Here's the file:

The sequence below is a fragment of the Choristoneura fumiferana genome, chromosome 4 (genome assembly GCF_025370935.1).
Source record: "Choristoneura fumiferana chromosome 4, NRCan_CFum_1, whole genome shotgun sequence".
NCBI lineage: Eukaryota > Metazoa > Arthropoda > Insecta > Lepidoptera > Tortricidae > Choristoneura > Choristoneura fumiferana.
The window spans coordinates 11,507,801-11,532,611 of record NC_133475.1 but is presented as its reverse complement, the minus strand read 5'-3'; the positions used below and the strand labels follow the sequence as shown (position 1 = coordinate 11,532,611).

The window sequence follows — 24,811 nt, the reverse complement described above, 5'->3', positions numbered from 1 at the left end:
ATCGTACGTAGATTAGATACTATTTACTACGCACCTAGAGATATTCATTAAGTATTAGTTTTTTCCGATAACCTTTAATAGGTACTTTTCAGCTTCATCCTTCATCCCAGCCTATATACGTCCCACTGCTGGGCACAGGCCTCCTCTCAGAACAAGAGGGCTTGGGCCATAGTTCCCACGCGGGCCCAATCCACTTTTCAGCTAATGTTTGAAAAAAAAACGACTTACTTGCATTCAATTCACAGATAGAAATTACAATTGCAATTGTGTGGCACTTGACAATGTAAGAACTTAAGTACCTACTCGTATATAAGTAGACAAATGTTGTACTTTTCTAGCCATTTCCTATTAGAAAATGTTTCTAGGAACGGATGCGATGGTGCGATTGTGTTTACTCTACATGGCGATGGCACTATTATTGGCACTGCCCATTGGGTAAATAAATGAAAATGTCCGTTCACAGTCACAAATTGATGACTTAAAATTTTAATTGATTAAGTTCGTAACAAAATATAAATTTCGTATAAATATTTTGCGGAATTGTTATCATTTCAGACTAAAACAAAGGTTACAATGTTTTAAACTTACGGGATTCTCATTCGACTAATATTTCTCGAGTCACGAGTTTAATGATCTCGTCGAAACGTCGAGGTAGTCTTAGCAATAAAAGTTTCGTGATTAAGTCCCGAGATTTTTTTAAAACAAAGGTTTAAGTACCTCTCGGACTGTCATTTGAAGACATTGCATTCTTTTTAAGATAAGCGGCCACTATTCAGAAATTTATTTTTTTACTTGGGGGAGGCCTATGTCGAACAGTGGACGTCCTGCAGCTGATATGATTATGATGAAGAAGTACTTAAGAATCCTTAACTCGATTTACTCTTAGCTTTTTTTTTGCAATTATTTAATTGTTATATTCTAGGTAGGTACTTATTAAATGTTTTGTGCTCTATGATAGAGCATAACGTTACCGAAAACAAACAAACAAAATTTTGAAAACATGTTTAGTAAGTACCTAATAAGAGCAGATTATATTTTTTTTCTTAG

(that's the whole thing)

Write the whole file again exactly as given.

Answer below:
The sequence below is a fragment of the Choristoneura fumiferana genome, chromosome 4 (genome assembly GCF_025370935.1).
Source record: "Choristoneura fumiferana chromosome 4, NRCan_CFum_1, whole genome shotgun sequence".
NCBI lineage: Eukaryota > Metazoa > Arthropoda > Insecta > Lepidoptera > Tortricidae > Choristoneura > Choristoneura fumiferana.
The window spans coordinates 11,507,801-11,532,611 of record NC_133475.1 but is presented as its reverse complement, the minus strand read 5'-3'; the positions used below and the strand labels follow the sequence as shown (position 1 = coordinate 11,532,611).

The window sequence follows — 24,811 nt, the reverse complement described above, 5'->3', positions numbered from 1 at the left end:
ATCGTACGTAGATTAGATACTATTTACTACGCACCTAGAGATATTCATTAAGTATTAGTTTTTTCCGATAACCTTTAATAGGTACTTTTCAGCTTCATCCTTCATCCCAGCCTATATACGTCCCACTGCTGGGCACAGGCCTCCTCTCAGAACAAGAGGGCTTGGGCCATAGTTCCCACGCGGGCCCAATCCACTTTTCAGCTAATGTTTGAAAAAAAAACGACTTACTTGCATTCAATTCACAGATAGAAATTACAATTGCAATTGTGTGGCACTTGACAATGTAAGAACTTAAGTACCTACTCGTATATAAGTAGACAAATGTTGTACTTTTCTAGCCATTTCCTATTAGAAAATGTTTCTAGGAACGGATGCGATGGTGCGATTGTGTTTACTCTACATGGCGATGGCACTATTATTGGCACTGCCCATTGGGTAAATAAATGAAAATGTCCGTTCACAGTCACAAATTGATGACTTAAAATTTTAATTGATTAAGTTCGTAACAAAATATAAATTTCGTATAAATATTTTGCGGAATTGTTATCATTTCAGACTAAAACAAAGGTTACAATGTTTTAAACTTACGGGATTCTCATTCGACTAATATTTCTCGAGTCACGAGTTTAATGATCTCGTCGAAACGTCGAGGTAGTCTTAGCAATAAAAGTTTCGTGATTAAGTCCCGAGATTTTTTTAAAACAAAGGTTTAAGTACCTCTCGGACTGTCATTTGAAGACATTGCATTCTTTTTAAGATAAGCGGCCACTATTCAGAAATTTATTTTTTTACTTGGGGGAGGCCTATGTCGAACAGTGGACGTCCTGCAGCTGATATGATTATGATGAAGAAGTACTTAAGAATCCTTAACTCGATTTACTCTTAGCTTTTTTTTTGCAATTATTTAATTGTTATATTCTAGGTAGGTACTTATTAAATGTTTTGTGCTCTATGATAGAGCATAACGTTACCGAAAACAAACAAACAAAATTTTGAAAACATGTTTAGTAAGTACCTAATAAGAGCAGATTATATTTTTTTTCTTAG